Kevin Harrell, executive director of student services and special education, said two vacancies in special education may remain vacant. Gifted education could also be modified to be more effective.

Nussbaum also expressed concerns about Post 21, which would cut custodial staff, among other posts, for an estimated savings of $384,661. He recognized the work that the guards do in the buildings of the district.

“I just want it on record that I’m concerned that the guarding staff will be even more reduced, consolidated even more based on the buildings and what I’ve heard from the staff.”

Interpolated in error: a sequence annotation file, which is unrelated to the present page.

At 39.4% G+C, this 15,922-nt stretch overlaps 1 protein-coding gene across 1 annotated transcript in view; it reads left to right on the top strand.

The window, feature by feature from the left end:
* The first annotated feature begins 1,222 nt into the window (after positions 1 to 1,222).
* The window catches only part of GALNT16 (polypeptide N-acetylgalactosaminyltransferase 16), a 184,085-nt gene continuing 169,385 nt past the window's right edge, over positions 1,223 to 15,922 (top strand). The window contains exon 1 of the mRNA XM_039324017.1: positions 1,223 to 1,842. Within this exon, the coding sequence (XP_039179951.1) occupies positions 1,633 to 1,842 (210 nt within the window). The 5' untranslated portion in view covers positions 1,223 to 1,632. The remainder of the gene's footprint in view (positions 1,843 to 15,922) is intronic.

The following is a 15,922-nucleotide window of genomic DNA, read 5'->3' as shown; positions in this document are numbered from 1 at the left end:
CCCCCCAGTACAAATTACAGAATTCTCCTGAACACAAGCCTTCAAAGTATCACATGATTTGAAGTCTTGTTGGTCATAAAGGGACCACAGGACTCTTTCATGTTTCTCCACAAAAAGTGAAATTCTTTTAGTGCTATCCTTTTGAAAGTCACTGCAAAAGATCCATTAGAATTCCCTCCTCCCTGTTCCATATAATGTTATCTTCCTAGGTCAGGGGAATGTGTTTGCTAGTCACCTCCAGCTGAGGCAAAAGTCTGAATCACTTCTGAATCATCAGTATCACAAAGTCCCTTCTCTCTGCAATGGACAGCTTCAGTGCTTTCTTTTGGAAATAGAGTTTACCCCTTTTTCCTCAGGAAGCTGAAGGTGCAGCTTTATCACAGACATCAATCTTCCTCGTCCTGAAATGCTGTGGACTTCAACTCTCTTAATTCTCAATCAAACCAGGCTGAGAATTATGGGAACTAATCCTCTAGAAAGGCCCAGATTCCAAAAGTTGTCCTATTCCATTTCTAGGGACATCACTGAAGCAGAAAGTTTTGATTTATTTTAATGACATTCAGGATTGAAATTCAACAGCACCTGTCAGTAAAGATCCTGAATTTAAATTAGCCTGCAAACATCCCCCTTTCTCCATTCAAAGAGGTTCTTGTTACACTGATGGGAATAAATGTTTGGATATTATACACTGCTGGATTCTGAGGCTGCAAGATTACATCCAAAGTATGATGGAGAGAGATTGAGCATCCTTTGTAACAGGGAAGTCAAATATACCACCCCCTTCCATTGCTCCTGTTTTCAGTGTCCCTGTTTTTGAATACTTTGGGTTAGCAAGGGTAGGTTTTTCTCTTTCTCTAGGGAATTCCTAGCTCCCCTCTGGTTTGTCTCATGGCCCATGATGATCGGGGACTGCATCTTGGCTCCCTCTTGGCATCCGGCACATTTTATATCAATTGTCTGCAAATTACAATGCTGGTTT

Kelly explained that the restructuring “could look like a number of things – one being the night watchman and the sharing of staff. And so there are a few different scenarios that we can follow down this path, but, again, it there are details here that – we will have to cross this bridge when we get there.

The board will have to make final decisions on all positions at its next meeting on Monday, March 28. Council members will also hear public comments at this meeting. There was no public comment at Tuesday’s special meeting.

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Emma Bascom (her), journalist, can be reached at ebascom (at) lawrencekstimes (dot) com. Read more about his work for The Times here. Check out his staff biography here.

— Mackenzie Clark contributed to this article.